How did a young woman labeled an “ungovernable, shaggy street kid” become the “First Lady of Song?”
A new documentary on the life and music of Ella Fitzgerald does an outstanding job answering that question. The film is being released this week on pay-per-view, and is available Friday though the virtual screening room at the Jane Pickens Theatre – click here to view.
Fitzgerald, who began her career in 1934 as a shy 17-year-old at the renowned Apollo Theater, became a world-wide sensation by the 1950’s. Directed by Leslie Woodhead, the documentary traces her career, one in which she re-invented herself more than once. Her story is compelling.
Ella Fitzgerald rose from humble beginnings. After her mother’s tragic death when she was 13, she was left with an abusive step-father who she escaped by dropping out of school, ending up on the mean streets of New York City where she danced for nickels. She was declared delinquent – a stint in reform school followed, where she was beaten and abused by guards. Fitzgerald never said much about this period of her life, but all evidence suggests her reserved public persona and inner strength can be traced to those difficult teen years.
After performing at “Amateur Night at the Apollo,” she was discovered by popular bandleader Chick Webb, who was looking for a young singer. She ended up headlining the band after his untimely death, but not before recording the million seller “A Tisket, A Tasket.”
She moved from big band sounds to be-bop in the 1940’s – she “bopped with the boys” at Mintons Playhouse in New York City, hanging out with Dizzy Gillespie and later marrying Dizzy’s bass player Ray Brown. She later learned “scat” singing, and was the first woman to popularize the distinctive jazz sound made popular by Louis Armstrong.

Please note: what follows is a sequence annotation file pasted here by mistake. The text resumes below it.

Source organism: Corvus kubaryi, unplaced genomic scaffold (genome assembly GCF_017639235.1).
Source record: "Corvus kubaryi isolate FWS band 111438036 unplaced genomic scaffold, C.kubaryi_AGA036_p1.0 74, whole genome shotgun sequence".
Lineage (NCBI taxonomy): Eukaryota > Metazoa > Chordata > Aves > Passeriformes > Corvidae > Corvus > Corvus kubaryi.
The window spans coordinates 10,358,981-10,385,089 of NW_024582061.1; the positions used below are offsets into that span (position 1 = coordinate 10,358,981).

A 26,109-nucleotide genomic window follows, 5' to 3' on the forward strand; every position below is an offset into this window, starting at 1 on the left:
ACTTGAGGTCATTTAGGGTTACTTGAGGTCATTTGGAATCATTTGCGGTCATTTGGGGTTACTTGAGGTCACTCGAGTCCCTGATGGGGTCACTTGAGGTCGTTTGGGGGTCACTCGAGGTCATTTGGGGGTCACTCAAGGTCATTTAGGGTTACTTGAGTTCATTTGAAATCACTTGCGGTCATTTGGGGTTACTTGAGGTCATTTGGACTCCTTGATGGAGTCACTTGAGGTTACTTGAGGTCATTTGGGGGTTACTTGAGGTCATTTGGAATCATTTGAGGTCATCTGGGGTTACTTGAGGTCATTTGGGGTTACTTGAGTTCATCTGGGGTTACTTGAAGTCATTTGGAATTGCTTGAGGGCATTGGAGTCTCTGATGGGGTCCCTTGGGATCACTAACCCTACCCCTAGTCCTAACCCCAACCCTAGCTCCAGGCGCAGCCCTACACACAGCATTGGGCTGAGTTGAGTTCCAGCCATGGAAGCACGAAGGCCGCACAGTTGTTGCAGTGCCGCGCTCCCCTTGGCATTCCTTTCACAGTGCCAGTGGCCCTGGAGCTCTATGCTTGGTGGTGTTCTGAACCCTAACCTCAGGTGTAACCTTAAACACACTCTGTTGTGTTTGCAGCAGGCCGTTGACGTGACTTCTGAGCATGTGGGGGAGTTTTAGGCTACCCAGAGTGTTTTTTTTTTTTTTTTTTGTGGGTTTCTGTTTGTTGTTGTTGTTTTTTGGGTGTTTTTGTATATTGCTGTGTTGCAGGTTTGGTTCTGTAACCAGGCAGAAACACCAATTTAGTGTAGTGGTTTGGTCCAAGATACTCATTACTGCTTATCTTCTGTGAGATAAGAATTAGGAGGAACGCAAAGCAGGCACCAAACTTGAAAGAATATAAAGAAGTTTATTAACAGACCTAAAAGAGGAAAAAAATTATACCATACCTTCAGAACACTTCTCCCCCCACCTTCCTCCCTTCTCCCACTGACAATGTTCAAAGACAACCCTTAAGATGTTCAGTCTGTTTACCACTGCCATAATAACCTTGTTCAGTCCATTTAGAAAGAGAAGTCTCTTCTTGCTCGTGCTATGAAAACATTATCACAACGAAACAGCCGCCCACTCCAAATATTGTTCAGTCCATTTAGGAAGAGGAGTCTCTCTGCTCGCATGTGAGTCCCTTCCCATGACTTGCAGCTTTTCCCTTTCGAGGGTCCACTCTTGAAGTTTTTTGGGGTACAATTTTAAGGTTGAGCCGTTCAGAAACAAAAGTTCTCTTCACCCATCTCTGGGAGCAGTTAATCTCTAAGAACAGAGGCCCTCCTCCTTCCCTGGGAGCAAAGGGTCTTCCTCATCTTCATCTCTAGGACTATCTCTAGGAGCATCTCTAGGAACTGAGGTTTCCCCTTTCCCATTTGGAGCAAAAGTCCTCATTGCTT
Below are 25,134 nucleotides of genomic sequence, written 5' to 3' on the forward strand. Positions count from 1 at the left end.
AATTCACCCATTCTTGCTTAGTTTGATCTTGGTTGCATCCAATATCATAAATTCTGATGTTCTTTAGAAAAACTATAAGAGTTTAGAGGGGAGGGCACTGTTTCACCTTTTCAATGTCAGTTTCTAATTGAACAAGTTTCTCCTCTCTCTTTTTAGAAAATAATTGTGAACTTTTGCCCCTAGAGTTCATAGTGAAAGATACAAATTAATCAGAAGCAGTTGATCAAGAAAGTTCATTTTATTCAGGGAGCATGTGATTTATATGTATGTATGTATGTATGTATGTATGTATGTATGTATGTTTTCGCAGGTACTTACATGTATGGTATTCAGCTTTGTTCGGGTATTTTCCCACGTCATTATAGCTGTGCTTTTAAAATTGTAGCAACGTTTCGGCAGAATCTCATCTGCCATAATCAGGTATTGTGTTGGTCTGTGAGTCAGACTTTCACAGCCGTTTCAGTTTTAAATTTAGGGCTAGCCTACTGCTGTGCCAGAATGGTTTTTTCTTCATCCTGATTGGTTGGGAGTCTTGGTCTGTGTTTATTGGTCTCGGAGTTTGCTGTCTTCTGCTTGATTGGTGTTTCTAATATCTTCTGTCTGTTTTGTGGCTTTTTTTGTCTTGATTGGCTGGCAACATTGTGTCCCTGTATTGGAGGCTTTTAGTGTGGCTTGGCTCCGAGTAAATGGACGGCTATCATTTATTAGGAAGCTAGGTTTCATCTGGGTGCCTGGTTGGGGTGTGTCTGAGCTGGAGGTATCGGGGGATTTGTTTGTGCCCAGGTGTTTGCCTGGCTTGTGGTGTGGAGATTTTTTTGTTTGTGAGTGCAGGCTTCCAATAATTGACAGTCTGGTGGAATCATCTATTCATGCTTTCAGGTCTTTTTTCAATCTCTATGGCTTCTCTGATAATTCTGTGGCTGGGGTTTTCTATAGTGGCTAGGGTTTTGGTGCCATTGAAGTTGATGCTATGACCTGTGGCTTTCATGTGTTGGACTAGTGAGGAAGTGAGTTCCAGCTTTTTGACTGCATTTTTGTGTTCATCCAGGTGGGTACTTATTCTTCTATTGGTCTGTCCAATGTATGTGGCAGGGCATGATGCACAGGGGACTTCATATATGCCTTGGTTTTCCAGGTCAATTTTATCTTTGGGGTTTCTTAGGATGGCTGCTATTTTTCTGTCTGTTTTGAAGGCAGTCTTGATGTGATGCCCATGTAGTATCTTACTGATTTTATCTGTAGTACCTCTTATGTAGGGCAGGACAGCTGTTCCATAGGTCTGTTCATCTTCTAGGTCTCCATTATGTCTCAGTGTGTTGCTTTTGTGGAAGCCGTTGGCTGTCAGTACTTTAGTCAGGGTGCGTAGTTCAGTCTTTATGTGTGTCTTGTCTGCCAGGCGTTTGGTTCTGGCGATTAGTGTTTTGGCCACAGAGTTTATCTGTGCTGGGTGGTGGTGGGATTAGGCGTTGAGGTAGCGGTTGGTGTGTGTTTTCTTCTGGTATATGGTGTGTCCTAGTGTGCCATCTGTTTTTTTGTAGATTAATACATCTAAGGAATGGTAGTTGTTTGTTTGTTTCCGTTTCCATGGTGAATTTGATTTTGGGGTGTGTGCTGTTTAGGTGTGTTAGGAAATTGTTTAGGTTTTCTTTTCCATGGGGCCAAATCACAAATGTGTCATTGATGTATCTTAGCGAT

The film includes archival interviews with Fitzgerald, as well as commentary from Tony Bennett, Smokey Robinson, Johnny Mathis, Laura Mvula, and Newport Jazz Producer George Wein. Her reserved nature is evident throughout, she was the ultimate star on stage, but her personal life was rarely covered in the press. Wein notes, “Ella was always happiest when touring.”
After many years as a celebrated jazz singer, Fitzgerald finally reached a mainstream audience in the 1950’s with her songbook series. Those albums, created by her manager, producer and Verve Records label founder Norman Granz, saw her achieve widespread commercial success. Frank Sinatra thought her interpretations so good that he never allowed anyone else to cover his catalog in the same way. Indeed, her stylings from the “Great American Songbook” are still revered by modern recording artists.
Fitzgerald was the first African-American woman to win a Grammy Award. (She won 13 in total.) Her friendship with Marilyn Monroe was helpful, especially in getting her gigs at exclusive clubs frequented by all-white audiences.
Her European tours were legendary. The film highlights some meaningful moments, notable is the story of her Grammy winning album “Mack the Knife: Live in Berlin” where she forgot the lyrics of Bobby Darin’s “Mack the Knife.” Listen to the recording – she literally doesn’t miss a beat, improvising lyrics and harmony without losing the essence of the song.
The film also examines Fitzgerald’s role in the struggle for civil rights, a cause she engaged in more over the course of her career. It recounts the story of a 1955 Houston concert before an integrated audience, relatively new at that time in Texas. During intermission, she was arrested by Houston police in her dressing room for gambling. She, along with Dizzy Gillespie, Illinois Jacquet, and Manager Norman Granz were out quickly on bail, and later successfully sued the Department for false arrest. Later, Fitzgerald spoke out publicly in support of Martin Luther King Jr. and the evolving Civil Rights Movement.
Ultimately, Fitzgerald’s magnificent voice wins the day – the film includes numerous clips of her performing. “When Ella turns a phrase, it’s magic,” gushed Izsak Pearlman in the film. I couldn’t agree more.
Longtime Ella fans may not be surprised by much in the film; still, Ella Fitzgerald: Just One of Those Things” is an excellent introduction to the “First Lady of Song.”
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